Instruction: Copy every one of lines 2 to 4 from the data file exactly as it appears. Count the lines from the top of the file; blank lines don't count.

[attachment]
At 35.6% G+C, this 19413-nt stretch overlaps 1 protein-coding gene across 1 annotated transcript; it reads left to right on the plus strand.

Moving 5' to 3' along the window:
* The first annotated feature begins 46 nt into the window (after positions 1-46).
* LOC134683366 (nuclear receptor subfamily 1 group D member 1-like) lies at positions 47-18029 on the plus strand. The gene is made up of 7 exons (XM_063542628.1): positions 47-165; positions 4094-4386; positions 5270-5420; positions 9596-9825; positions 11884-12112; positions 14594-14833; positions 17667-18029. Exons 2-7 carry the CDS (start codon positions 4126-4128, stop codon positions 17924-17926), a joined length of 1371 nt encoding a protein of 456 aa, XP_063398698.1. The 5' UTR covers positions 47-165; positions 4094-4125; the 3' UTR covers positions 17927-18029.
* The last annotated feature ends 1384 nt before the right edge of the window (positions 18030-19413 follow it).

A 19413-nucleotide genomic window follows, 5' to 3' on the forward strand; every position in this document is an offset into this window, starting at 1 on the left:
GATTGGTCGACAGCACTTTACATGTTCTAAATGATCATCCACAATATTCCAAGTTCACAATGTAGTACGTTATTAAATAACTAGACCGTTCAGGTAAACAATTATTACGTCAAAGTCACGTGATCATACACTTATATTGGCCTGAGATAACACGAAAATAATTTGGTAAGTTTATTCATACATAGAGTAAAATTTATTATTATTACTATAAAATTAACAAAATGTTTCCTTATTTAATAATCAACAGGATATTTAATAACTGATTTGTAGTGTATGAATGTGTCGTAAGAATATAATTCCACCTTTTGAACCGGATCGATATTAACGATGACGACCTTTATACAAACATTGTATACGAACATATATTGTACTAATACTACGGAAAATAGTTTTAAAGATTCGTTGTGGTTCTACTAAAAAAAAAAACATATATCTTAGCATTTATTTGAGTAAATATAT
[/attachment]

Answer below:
Moving 5' to 3' along the window:
* The first annotated feature begins 46 nt into the window (after positions 1-46).
* LOC134683366 (nuclear receptor subfamily 1 group D member 1-like) lies at positions 47-18029 on the plus strand. The gene is made up of 7 exons (XM_063542628.1): positions 47-165; positions 4094-4386; positions 5270-5420; positions 9596-9825; positions 11884-12112; positions 14594-14833; positions 17667-18029. Exons 2-7 carry the CDS (start codon positions 4126-4128, stop codon positions 17924-17926), a joined length of 1371 nt encoding a protein of 456 aa, XP_063398698.1. The 5' UTR covers positions 47-165; positions 4094-4125; the 3' UTR covers positions 17927-18029.